Most years I get to speak at the XML Summer School put on by CSW in late July in Oxford, England. Last year I didn’t go since I’d just had a baby 6 weeks before and the family succeeded in talking me out of it. This year I’m going again. It should be a lot of fun; the idea of the school is to get a bunch of experts as teachers who go along with the attendees to all the social events, so the attendees can ask questions while everyone is in the pub or wandering around the Old Bodleian Library. Questions while punting are best not directed at the punter, of course, and the rest of us are usually too busy laughing anyway.
With sessions on web services (including identity and security), content and knowledge with XML, XSLT, XSL-FO and XQuery, Teach Yourself Ontology (that one’s new this year!), Building XML Applications, and XML in Healthcare, there’s lots to choose from. I’ll have to choose which days I attend carefully, there’s always too much going on.
I’m speaking in the Trends and Transients track (which I chair each year, even when I’m not there) with Jeni Tennison and Dan Connolly; I’m talking about Web 2.0 while they’re talking XML Processing and Microformats respectively. I even got my presentation deck finished, and only a couple of days late! For the last session of the day, I get the other track chairs to spend five minutes telling us what they think are this year’s hyped or under-appreciated technologies, followed by a panel session of all the day’s speakers. There is always some controversy around people’s opinions, even of these supposedly dry technical subjects. For a sample, check out the YouTube video of Bob DuCharme’s talk (rant?) last year (the video and sound quality’s not great, but adequate).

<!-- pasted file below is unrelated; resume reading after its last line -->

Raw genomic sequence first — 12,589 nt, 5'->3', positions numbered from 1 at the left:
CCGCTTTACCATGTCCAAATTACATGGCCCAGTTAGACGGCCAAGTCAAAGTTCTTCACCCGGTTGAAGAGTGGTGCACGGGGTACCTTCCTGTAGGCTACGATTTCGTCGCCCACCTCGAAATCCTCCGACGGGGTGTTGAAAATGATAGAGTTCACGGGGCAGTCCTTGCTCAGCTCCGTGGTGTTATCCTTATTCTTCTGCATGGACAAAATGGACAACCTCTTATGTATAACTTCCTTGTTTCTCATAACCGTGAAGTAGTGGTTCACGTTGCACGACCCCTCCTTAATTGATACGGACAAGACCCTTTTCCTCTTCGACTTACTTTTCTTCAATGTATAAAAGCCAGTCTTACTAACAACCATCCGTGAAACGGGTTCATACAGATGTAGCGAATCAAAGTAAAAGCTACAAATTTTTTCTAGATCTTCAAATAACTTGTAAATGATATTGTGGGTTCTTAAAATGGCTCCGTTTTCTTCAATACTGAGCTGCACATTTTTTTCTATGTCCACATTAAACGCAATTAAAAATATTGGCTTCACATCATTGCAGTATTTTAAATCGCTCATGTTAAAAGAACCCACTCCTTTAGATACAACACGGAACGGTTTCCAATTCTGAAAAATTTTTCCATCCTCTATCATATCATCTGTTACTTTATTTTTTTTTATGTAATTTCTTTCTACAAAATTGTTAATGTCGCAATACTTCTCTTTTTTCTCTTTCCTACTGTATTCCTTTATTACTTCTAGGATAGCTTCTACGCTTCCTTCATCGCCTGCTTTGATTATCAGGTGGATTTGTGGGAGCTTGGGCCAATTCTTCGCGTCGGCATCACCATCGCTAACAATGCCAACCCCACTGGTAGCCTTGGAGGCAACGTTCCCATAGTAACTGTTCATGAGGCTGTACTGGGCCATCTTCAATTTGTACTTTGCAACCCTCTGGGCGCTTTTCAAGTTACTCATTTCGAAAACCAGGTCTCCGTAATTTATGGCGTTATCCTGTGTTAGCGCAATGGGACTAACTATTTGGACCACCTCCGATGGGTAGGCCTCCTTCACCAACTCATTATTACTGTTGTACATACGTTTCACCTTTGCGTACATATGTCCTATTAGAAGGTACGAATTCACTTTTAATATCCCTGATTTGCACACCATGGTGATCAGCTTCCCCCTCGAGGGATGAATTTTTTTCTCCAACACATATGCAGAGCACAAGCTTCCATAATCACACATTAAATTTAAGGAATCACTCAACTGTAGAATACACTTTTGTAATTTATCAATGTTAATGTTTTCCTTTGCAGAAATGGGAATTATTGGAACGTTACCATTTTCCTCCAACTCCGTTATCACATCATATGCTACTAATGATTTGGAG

CSW is offering a special deal this year, speakers get a special code that people can use for a discount on registration. So if you are thinking of attending, email me for the code, either at my Sun email address or my Textuality email address. Unless you’ve already got a code from one of the other speakers of course…